Knock on wood
Getting my kids to the teen years has been a huge relief. Not only do I get to go out without a babysitter but finally have a sense that some of my parenting actually took. After 33 years and lots of well earned grey hairs, I actually feel confident teaching parenting classes.
I know my boys can stand up for themselves and fight for what they believe in…because they sure can fight with me.
I know my boys can lean into relationships, ask for what they need and allow others to nurture them… because they certainly still need me.
I know my boys can hold people accountable, let them know when someone has let them down, disappointed them or hurt their feelings…because they sure know how to give me hell when I mess up.
I know my boys can manage conflict and hang in there, they can forgive and let go…because they fight day and night and still choose to spend time together and they forgive me every time I mess up.
I know my boys can form strong opinions and express themselves because I couldn’t have picked anything in their bedroom… not their clothes, not their music, not their decor.
I know my boys can show their love, care for others, and be respectful because that is what I hear at conferences… and in their friendships… and on rare occasions even with me.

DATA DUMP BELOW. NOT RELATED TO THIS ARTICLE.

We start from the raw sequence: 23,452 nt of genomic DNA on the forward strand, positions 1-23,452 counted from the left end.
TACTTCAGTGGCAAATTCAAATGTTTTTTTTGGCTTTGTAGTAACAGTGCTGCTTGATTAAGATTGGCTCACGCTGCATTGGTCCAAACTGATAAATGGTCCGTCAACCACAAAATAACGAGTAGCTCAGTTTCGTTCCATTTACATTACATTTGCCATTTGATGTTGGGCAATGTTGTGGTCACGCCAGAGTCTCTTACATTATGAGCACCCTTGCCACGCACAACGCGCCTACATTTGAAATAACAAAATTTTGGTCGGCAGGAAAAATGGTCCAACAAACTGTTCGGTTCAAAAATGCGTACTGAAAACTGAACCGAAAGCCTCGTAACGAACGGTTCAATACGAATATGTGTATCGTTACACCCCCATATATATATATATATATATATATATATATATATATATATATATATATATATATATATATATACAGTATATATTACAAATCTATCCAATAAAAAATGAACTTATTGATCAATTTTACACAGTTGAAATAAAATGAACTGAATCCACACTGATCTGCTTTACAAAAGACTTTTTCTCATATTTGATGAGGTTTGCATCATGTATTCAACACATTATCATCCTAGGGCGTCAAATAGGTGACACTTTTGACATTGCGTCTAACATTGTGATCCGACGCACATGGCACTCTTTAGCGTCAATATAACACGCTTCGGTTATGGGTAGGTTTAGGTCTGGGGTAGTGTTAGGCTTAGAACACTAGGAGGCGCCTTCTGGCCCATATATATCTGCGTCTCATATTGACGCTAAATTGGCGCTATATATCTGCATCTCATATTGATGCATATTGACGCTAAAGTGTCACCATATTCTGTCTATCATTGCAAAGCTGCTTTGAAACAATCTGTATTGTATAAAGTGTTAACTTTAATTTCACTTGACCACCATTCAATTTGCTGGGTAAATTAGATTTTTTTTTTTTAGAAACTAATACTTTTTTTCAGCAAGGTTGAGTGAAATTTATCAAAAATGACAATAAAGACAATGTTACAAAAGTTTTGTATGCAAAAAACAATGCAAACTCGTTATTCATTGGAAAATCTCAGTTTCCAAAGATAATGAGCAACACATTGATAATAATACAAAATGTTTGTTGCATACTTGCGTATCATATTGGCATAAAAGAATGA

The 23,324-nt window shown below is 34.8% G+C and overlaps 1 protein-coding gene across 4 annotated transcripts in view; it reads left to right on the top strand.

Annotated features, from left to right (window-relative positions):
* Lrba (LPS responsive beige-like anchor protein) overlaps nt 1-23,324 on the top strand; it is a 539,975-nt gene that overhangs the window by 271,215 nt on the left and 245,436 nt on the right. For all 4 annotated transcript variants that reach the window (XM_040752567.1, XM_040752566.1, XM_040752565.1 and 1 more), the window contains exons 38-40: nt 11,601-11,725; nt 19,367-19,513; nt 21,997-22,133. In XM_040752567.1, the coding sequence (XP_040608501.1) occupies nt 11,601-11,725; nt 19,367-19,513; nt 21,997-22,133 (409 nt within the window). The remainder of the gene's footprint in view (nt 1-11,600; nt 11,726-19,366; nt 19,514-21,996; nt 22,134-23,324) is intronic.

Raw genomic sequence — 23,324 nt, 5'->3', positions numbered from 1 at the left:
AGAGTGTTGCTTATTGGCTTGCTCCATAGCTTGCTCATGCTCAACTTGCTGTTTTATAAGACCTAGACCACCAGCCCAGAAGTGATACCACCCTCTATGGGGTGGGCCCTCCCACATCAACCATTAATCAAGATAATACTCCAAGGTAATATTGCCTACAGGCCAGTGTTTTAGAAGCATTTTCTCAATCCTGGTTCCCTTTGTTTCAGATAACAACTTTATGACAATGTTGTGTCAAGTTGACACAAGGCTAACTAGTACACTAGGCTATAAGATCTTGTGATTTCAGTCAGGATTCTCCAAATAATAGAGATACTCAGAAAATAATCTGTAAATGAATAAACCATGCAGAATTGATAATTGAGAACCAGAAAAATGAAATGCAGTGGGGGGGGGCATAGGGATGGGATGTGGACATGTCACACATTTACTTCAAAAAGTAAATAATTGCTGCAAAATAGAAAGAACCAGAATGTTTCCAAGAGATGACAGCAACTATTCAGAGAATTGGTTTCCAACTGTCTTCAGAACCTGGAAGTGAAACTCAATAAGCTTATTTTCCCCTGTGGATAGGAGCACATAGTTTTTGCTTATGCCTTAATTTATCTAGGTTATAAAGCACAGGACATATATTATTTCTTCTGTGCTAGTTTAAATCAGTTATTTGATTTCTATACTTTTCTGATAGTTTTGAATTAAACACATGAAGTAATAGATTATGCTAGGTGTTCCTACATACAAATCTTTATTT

Parenting isn’t very rewarding. You can’t really know if you’re doing it right. You certainly can’t measure your success by their behavior or their feelings or their satisfaction. Can you imagine if the measure of good parenting was making them happy? Ice cream for breakfast, no chores or school and certainly no bedtimes. Your kids can’t really appreciate all that you do. They can’t take care of you. They don’t know all that we worry about, all that goes into making their lives work.
I have been reading a ton about burnout (remember my 2018 resolution to read less? Massive fail.) A few things about avoiding burnout that I think speak to parenting.
The perception that the needs out way the resources is horribly stressful. Remember that you are enough for your kids. They are loved and safe and have a pretty great life.
Giving up traditional hierarchical parenting strategies (mostly spanking and shaming) means we chose to parent with respect and compassion… and this sucks. It is hard. It is slow. It is messy. It often looks like you’re not doing anything.
You have to find your higher purpose. Whether you believe in God or see your kids as your karmic burden or your social justice project – you have to take on parenting at some level beyond behavior and clean rooms.
Cliche alert- The nights are long and the years are short. While your kids are doing all the things that kids are supposed to do- be the parent you are committed to being.